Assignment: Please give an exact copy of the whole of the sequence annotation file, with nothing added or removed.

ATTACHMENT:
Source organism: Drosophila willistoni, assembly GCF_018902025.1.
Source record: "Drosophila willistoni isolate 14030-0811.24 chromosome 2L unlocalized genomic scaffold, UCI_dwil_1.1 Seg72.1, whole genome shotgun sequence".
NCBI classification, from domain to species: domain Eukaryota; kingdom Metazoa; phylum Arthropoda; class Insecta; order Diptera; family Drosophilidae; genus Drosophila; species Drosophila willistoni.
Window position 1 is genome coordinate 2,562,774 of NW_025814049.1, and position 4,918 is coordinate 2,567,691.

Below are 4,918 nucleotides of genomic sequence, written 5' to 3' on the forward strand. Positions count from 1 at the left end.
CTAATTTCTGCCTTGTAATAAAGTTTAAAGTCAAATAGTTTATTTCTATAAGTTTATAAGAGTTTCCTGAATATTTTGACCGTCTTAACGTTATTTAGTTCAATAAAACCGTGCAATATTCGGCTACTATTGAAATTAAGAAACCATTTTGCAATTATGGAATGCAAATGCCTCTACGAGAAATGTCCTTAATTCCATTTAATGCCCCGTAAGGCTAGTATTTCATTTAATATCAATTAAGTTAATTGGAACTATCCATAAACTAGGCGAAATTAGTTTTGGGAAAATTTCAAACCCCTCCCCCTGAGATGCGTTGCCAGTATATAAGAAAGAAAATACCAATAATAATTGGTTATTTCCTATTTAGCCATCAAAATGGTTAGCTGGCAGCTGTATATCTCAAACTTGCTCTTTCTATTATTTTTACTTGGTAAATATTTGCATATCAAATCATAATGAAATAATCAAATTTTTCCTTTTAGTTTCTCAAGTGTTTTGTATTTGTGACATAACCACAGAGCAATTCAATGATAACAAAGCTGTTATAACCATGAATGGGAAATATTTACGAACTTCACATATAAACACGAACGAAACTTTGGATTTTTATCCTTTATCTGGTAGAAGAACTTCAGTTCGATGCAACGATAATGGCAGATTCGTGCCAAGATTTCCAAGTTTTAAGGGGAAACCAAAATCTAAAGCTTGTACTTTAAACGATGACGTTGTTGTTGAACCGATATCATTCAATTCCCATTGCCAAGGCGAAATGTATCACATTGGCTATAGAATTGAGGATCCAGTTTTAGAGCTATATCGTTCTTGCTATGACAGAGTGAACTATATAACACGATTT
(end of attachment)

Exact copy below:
Source organism: Drosophila willistoni, assembly GCF_018902025.1.
Source record: "Drosophila willistoni isolate 14030-0811.24 chromosome 2L unlocalized genomic scaffold, UCI_dwil_1.1 Seg72.1, whole genome shotgun sequence".
NCBI classification, from domain to species: domain Eukaryota; kingdom Metazoa; phylum Arthropoda; class Insecta; order Diptera; family Drosophilidae; genus Drosophila; species Drosophila willistoni.
Window position 1 is genome coordinate 2,562,774 of NW_025814049.1, and position 4,918 is coordinate 2,567,691.

Below are 4,918 nucleotides of genomic sequence, written 5' to 3' on the forward strand. Positions count from 1 at the left end.
CTAATTTCTGCCTTGTAATAAAGTTTAAAGTCAAATAGTTTATTTCTATAAGTTTATAAGAGTTTCCTGAATATTTTGACCGTCTTAACGTTATTTAGTTCAATAAAACCGTGCAATATTCGGCTACTATTGAAATTAAGAAACCATTTTGCAATTATGGAATGCAAATGCCTCTACGAGAAATGTCCTTAATTCCATTTAATGCCCCGTAAGGCTAGTATTTCATTTAATATCAATTAAGTTAATTGGAACTATCCATAAACTAGGCGAAATTAGTTTTGGGAAAATTTCAAACCCCTCCCCCTGAGATGCGTTGCCAGTATATAAGAAAGAAAATACCAATAATAATTGGTTATTTCCTATTTAGCCATCAAAATGGTTAGCTGGCAGCTGTATATCTCAAACTTGCTCTTTCTATTATTTTTACTTGGTAAATATTTGCATATCAAATCATAATGAAATAATCAAATTTTTCCTTTTAGTTTCTCAAGTGTTTTGTATTTGTGACATAACCACAGAGCAATTCAATGATAACAAAGCTGTTATAACCATGAATGGGAAATATTTACGAACTTCACATATAAACACGAACGAAACTTTGGATTTTTATCCTTTATCTGGTAGAAGAACTTCAGTTCGATGCAACGATAATGGCAGATTCGTGCCAAGATTTCCAAGTTTTAAGGGGAAACCAAAATCTAAAGCTTGTACTTTAAACGATGACGTTGTTGTTGAACCGATATCATTCAATTCCCATTGCCAAGGCGAAATGTATCACATTGGCTATAGAATTGAGGATCCAGTTTTAGAGCTATATCGTTCTTGCTATGACAGAGTGAACTATATAACACGATTT